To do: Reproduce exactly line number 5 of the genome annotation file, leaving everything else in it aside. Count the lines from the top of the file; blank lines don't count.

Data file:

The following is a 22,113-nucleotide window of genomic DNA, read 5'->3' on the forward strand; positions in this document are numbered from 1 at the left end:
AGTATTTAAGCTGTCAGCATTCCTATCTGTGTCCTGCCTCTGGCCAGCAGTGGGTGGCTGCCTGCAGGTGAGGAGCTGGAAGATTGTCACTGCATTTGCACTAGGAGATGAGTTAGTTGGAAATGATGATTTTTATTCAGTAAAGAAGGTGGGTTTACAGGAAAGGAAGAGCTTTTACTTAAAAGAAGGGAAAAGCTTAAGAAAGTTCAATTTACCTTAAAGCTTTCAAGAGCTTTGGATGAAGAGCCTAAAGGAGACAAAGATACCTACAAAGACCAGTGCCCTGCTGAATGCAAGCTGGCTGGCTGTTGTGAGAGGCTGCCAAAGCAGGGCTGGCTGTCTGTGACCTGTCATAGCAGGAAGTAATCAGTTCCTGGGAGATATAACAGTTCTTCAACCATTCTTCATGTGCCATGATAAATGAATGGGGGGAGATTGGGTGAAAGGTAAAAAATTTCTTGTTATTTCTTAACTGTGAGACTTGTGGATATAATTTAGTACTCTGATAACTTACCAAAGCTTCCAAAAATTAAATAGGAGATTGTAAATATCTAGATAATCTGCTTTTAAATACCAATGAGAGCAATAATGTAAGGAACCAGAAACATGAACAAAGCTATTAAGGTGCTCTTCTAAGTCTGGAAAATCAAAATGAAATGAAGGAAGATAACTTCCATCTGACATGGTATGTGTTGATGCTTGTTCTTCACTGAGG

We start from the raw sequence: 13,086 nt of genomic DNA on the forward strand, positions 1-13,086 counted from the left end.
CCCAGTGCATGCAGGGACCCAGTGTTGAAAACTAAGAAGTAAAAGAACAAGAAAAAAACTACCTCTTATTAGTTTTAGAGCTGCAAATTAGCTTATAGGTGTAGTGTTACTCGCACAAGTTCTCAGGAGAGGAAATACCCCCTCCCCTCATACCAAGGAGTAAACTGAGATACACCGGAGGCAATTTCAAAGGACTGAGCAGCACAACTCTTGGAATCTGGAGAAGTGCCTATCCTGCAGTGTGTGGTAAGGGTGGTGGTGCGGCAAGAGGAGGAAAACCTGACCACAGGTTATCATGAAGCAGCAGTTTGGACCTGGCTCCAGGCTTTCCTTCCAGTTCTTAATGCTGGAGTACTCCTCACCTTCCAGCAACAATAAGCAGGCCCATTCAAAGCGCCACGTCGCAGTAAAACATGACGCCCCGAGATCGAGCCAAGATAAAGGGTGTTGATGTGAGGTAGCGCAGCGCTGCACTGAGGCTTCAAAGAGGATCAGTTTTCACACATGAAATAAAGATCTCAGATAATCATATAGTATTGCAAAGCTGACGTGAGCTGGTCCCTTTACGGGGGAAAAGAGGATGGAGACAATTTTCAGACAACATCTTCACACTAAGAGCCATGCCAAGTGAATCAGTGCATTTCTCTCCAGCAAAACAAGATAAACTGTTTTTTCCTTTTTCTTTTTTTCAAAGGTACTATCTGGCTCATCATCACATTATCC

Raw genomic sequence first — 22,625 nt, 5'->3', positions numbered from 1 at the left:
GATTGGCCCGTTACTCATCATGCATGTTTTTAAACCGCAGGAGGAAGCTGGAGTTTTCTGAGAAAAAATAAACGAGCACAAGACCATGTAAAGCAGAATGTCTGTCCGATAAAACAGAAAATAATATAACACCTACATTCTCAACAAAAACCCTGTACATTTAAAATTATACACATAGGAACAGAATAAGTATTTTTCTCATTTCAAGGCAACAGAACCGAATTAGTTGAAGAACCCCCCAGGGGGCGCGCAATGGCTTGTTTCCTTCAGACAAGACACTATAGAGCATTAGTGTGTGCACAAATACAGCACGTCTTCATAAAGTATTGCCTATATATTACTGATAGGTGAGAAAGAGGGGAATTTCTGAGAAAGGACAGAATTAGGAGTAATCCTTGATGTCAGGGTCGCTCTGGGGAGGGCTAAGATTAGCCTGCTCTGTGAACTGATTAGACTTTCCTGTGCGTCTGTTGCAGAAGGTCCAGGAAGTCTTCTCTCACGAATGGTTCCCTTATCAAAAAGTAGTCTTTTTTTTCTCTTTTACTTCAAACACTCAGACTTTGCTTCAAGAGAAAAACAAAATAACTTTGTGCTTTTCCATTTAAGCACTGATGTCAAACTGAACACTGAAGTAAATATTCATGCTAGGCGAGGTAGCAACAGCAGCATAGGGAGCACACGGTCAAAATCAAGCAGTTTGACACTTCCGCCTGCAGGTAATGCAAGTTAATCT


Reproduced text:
Raw genomic sequence first — 22,625 nt, 5'->3', positions numbered from 1 at the left: